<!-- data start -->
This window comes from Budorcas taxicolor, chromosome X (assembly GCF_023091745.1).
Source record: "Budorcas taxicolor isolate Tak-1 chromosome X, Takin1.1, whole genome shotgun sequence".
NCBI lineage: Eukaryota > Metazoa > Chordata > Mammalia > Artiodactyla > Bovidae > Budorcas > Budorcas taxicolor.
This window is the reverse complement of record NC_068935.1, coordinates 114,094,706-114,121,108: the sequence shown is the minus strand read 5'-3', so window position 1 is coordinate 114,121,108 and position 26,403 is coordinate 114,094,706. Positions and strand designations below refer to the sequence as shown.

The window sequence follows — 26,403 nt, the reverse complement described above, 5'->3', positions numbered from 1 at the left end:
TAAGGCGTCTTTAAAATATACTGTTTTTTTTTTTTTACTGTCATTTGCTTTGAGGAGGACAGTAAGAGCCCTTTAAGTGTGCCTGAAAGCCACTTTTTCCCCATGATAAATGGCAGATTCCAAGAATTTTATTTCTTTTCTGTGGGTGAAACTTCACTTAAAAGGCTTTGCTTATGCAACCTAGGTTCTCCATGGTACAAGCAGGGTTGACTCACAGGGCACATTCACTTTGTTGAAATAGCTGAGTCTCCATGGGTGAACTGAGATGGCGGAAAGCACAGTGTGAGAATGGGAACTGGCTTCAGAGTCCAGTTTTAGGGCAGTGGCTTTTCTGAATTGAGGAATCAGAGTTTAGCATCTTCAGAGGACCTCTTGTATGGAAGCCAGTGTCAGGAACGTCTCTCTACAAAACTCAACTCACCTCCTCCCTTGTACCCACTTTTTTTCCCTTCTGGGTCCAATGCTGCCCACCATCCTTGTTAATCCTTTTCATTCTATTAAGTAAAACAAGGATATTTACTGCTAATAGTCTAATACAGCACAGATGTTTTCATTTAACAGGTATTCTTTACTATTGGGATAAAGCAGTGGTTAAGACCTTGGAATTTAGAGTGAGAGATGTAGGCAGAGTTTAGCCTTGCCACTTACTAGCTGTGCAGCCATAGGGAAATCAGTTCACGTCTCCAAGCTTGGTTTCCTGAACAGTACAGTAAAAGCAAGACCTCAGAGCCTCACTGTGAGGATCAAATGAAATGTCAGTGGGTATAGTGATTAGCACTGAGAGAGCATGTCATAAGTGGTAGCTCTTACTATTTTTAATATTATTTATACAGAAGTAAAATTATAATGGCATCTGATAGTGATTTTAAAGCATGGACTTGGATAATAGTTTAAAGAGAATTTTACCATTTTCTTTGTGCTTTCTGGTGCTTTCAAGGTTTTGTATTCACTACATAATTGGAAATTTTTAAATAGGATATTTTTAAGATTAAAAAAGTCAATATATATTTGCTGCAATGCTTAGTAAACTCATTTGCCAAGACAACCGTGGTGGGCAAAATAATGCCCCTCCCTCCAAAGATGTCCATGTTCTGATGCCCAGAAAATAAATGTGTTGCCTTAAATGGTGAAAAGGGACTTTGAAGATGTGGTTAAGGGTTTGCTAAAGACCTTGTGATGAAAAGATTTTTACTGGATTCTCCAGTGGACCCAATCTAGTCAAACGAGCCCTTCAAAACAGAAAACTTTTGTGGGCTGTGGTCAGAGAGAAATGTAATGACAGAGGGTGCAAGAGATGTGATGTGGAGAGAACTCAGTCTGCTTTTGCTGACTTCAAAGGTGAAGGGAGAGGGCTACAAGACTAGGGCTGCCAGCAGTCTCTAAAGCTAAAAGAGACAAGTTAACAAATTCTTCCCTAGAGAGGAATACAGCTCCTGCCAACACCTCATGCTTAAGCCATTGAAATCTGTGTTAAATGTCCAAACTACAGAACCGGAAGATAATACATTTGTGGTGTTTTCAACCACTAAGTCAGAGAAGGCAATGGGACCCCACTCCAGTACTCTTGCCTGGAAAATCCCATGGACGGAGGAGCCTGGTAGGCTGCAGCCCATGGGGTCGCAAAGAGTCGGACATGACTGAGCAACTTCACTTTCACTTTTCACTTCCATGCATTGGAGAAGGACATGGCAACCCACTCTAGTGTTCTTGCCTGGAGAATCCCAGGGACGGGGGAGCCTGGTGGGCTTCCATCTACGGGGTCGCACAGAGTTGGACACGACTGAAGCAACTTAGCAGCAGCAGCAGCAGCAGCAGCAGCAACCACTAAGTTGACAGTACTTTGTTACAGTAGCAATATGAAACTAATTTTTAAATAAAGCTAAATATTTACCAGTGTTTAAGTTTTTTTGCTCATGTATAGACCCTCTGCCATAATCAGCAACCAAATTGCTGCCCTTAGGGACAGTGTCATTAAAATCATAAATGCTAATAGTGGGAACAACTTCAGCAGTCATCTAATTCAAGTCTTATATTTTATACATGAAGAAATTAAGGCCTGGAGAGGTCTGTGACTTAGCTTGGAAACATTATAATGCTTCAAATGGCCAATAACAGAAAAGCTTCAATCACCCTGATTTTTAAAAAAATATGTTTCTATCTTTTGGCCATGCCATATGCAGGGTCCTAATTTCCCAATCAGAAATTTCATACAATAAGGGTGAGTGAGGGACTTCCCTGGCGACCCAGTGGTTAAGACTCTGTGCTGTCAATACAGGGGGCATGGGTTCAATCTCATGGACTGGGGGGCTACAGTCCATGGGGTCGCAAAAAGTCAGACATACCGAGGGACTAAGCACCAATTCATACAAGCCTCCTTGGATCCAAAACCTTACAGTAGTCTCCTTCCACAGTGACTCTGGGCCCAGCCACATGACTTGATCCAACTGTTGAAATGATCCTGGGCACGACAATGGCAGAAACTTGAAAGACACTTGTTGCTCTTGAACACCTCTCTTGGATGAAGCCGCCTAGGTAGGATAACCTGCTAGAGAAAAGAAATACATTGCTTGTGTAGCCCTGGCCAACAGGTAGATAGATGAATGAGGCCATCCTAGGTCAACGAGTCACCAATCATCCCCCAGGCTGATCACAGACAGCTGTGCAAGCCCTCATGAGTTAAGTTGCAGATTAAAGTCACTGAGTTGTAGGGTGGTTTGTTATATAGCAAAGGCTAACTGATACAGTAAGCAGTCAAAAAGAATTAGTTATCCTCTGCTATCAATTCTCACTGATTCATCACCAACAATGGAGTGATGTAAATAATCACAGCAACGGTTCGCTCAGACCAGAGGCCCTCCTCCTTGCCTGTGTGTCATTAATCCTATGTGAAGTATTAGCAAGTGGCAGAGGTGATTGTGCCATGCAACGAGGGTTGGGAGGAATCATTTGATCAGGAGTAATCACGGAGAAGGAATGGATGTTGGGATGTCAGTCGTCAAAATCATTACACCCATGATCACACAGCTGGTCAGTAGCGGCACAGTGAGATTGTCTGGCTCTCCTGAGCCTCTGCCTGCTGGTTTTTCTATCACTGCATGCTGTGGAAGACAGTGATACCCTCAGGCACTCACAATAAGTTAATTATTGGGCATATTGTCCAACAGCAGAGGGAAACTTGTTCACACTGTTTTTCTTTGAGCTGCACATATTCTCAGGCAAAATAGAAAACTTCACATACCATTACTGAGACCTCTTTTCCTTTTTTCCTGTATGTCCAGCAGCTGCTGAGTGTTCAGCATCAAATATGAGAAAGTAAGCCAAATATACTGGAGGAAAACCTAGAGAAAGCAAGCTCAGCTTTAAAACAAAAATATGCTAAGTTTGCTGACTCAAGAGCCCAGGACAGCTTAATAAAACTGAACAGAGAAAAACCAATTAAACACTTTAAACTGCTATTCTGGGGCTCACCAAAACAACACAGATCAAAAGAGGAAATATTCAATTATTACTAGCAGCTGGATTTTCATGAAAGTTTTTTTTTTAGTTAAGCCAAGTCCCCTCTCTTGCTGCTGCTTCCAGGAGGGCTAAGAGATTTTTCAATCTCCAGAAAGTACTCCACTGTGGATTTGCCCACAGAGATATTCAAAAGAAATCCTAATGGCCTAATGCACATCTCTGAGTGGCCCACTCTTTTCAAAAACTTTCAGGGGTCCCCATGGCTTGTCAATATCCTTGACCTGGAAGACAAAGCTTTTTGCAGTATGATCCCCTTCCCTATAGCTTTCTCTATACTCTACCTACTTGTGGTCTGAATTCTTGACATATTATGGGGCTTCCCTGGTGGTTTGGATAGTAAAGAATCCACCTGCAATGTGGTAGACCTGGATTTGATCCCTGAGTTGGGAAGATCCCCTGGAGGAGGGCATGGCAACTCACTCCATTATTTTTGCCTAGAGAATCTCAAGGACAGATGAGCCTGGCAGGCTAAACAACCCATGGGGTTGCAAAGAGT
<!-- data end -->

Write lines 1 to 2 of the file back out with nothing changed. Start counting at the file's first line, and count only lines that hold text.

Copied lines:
This window comes from Budorcas taxicolor, chromosome X (assembly GCF_023091745.1).
Source record: "Budorcas taxicolor isolate Tak-1 chromosome X, Takin1.1, whole genome shotgun sequence".